Director: Todd Strauss-Schulson
Summary: When Kumar burns down Harold's family Christmas tree on Christmas Eve, the stoner pals set out on a last-minute, pot-fueled quest through Manhattan to find a replacement tree, getting tangled up with mobsters and other shady characters along the way.
My Thoughts: "I am a little disappointed. I was intending for this film to be much funnier. I didn't even laugh out loud once. I was really looking forward to this movie so it sucks that it was such a disappointment for me. The movie seemed to be trying to hard to be funny that it ended up being just smirk worthy. I'm a big fan of these films and I hope they make another one, and hopefully it's better."
Six years after their Guantanamo Bay adventure, stoner buds Harold Lee and Kumar Patel cause a holiday fracas by inadvertently burning down Harold's father-in-law's prize Christmas tree.
Harold (John Cho) has put his stoner past behind him and, married to Maria, has adopted a very conventional lifestyle with a view to trying to ingratiate himself with her father (Danny Trejo, trading on his bad-ass screen persona). Specifically, he is put Kumar (Kal Penn) behind him, because Kumar is still deep in weed, which fact is responsible for the various mishaps they went through in the earlier films. When a package arrives at Kumar's apartment for Harold, and Kumar takes it to him, the immediate result is the burning down of the Christmas tree brought by Maria's father, followed by a panic stricken search for a replacement which, itself results in a number of prejudicial predicaments.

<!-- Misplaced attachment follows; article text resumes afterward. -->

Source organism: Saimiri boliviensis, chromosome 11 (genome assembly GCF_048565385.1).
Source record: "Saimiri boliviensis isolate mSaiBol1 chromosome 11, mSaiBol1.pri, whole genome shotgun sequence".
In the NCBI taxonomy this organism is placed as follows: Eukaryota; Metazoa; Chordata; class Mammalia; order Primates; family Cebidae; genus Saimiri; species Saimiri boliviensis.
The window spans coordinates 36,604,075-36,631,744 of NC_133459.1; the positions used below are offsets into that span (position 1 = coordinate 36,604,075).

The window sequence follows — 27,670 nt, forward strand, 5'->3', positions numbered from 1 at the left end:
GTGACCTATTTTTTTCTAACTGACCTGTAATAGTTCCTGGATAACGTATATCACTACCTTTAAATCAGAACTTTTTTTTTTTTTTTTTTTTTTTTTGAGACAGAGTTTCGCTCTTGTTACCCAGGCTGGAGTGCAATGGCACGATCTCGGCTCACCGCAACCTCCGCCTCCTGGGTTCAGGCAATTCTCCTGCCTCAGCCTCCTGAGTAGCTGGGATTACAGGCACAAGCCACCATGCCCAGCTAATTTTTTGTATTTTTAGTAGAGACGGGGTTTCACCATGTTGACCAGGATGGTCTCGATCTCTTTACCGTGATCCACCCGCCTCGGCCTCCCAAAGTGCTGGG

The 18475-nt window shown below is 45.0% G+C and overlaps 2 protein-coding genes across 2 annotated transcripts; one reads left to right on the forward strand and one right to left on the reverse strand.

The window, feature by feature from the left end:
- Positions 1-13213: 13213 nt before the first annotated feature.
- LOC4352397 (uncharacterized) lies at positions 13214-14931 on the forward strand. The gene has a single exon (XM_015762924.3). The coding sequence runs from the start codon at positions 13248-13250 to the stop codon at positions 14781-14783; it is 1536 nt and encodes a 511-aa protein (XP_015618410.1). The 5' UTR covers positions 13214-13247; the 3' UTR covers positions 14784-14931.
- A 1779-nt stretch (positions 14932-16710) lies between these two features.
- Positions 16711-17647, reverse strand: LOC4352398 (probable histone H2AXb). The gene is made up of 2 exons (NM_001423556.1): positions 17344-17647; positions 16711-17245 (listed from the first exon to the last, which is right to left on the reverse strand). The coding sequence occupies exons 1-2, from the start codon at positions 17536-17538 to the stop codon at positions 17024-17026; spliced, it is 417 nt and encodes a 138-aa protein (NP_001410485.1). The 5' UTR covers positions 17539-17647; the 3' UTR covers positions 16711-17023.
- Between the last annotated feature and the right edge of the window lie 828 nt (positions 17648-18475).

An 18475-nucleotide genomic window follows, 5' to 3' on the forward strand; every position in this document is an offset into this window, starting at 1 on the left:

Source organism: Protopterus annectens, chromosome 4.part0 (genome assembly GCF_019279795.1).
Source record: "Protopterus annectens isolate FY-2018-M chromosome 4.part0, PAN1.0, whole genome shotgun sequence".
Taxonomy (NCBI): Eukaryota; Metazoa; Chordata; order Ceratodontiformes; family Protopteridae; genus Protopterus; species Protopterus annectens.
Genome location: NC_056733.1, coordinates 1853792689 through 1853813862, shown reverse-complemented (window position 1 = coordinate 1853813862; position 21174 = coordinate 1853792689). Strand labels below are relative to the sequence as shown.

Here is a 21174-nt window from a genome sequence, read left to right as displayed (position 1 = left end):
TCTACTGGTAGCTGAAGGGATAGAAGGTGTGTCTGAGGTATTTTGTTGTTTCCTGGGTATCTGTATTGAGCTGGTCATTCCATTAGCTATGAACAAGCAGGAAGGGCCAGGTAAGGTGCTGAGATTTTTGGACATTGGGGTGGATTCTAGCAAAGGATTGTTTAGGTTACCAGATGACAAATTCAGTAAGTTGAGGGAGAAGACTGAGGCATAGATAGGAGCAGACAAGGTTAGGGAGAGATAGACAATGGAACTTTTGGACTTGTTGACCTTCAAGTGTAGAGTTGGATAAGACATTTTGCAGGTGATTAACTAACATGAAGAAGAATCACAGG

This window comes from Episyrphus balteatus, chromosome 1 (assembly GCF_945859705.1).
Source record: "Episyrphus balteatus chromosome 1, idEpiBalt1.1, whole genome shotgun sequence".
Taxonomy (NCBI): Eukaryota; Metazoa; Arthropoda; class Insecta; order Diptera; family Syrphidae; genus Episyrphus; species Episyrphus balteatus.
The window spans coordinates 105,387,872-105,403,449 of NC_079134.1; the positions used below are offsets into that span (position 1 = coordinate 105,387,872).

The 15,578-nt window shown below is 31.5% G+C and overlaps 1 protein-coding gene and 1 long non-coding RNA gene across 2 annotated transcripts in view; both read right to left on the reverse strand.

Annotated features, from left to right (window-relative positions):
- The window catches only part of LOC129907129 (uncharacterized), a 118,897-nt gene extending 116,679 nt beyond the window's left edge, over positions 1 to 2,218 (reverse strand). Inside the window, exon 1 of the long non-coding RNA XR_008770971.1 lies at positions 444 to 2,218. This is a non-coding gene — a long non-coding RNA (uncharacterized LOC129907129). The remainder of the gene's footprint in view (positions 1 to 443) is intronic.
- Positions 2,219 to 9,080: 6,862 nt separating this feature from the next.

I think part of the reason the first movie worked so well is because going to White Castle is, relatively, a very simple, ordinary trip. But when it's Harold and Kumar it becomes a very wild adventure. For this third movie, Harold and Kumar are back to turn a routine errand into a hair-raising, hazardous experience. Harold has to decorate a Christmas tree. But even though it may not have lived up to the previous ones, Harold and Kumar prove once again that as far as epic stoner comedies go, they can't be beat. This one left me sore from laughing, and with an itch to see more (even though, once again, I wasn't stoned). I strongly suggest you get a big group to go to this one; the more laughs around you, the funnier this movie will be.
Funny! Where do they come up with so many funny nonsense? Wow. The story does not have much to offer you but dark humor and funny stuff, that's about it. If you liked the Harold and Kumar movies from before you will enjoy this one.
Six years have elapsed since Guantanemo Bay, leaving Harold and Kumar estranged from one another with very different families, friends and lives. But when Kumar arrives on Harold's doorstep during the holiday season with a mysterious package in hand, he inadvertently burns down Harold's father-in-law's beloved Christmas tree. To fix the problem, Harold and Kumar embark on a mission through New York City to find the perfect Christmas tree, once again stumbling into trouble at every single turn.